Eyloon: Ah, I see the confusion. Chonn is something of an exception. It was the first Chonn, the Tarn I was about to speak of before your interjection, who originated the name, and whose name is today used as an honorific. She united the disparate strands of the One Truth and brought Tarn society together.

XerraYett: How was this accomplished?

Eyloon: She travelled from nation to nation, swimming by herself through the deepest and darkest of our oceans, challenging the leaders of each philosophy to dispute with her. She had acquired such knowledge of each and every belief system that these leaders found themselves persuaded and in agreement. She promised to allow them to take part in her insight, which she called the One Truth, if they would join her at her new seat of learning in one year’s time.

XerraYett: Wouldn’t they all arrive at different times then?

Eyloon: I am getting to that. In fact, they all arrived at the same time, to a barren place faraway from any of the great cities, where the light of the skies filtered down with great beauty. This is called Orinkatayaveseen, where the sun meets the water. There they found no Chonn but instead a congregation of those with whom they disagreed so vehemently. Each believed that they were to be her chosen ones, that their particular philosophy was her favoured interpretation. And in the arguments that followed they realised something: they had all been told to arrive there in one year’s time from Chonn’s visit. Even though some of them were separated by hundreds of days’ swim.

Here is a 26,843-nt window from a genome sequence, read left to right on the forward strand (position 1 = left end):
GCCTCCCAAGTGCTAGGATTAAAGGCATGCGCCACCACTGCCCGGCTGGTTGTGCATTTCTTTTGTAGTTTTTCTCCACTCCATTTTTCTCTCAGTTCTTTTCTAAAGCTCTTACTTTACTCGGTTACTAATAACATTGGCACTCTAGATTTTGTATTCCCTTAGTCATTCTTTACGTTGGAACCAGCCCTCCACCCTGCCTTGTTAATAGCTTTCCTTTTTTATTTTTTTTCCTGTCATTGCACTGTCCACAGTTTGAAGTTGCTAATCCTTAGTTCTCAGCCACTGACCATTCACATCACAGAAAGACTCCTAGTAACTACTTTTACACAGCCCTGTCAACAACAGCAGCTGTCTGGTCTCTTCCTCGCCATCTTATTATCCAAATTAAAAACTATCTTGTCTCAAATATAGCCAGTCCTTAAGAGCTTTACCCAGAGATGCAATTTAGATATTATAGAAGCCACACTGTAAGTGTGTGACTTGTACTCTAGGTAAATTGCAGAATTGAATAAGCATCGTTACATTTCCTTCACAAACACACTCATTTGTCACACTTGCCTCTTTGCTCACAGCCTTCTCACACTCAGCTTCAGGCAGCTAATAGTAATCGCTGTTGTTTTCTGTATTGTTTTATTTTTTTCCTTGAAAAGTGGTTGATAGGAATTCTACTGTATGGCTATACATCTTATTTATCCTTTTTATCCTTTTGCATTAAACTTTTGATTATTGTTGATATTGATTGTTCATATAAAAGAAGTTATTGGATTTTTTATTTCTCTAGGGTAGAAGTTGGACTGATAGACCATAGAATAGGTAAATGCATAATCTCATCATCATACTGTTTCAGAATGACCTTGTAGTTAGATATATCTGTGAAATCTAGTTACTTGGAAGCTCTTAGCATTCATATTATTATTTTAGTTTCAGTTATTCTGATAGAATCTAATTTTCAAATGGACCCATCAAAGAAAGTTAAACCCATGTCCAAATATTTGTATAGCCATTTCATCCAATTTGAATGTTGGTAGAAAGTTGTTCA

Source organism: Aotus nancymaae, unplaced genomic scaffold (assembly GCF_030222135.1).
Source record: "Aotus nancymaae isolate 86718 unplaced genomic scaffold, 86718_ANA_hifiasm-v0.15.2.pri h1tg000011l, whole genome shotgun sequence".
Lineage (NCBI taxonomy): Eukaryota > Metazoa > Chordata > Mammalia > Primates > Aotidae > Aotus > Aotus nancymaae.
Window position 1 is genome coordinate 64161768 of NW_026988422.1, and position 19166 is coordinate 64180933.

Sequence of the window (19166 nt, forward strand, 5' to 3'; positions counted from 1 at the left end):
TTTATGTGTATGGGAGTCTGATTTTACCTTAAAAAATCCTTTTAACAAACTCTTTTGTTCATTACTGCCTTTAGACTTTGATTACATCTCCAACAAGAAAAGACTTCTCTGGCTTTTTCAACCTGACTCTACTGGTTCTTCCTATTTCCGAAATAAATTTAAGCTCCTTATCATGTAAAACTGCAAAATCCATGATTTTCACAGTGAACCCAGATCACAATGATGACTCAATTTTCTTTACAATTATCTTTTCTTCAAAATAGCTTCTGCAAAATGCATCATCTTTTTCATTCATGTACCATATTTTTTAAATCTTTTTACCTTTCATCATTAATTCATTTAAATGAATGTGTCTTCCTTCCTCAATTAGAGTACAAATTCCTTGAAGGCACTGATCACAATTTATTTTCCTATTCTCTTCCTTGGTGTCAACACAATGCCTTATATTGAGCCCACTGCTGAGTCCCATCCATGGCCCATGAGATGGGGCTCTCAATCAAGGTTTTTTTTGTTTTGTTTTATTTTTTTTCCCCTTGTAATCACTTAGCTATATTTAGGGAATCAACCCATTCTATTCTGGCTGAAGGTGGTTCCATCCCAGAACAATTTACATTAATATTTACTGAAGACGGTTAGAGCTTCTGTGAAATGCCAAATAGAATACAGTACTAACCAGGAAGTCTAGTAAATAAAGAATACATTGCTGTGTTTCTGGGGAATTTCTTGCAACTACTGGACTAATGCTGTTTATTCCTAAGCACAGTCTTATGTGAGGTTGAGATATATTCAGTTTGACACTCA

XerraYett: Some sort of multi-location? I thought that Tarn rejected mysticism as a harmful charade…let’s see, in your words: A hood to blind the senses and suffocate reasoned critical thought.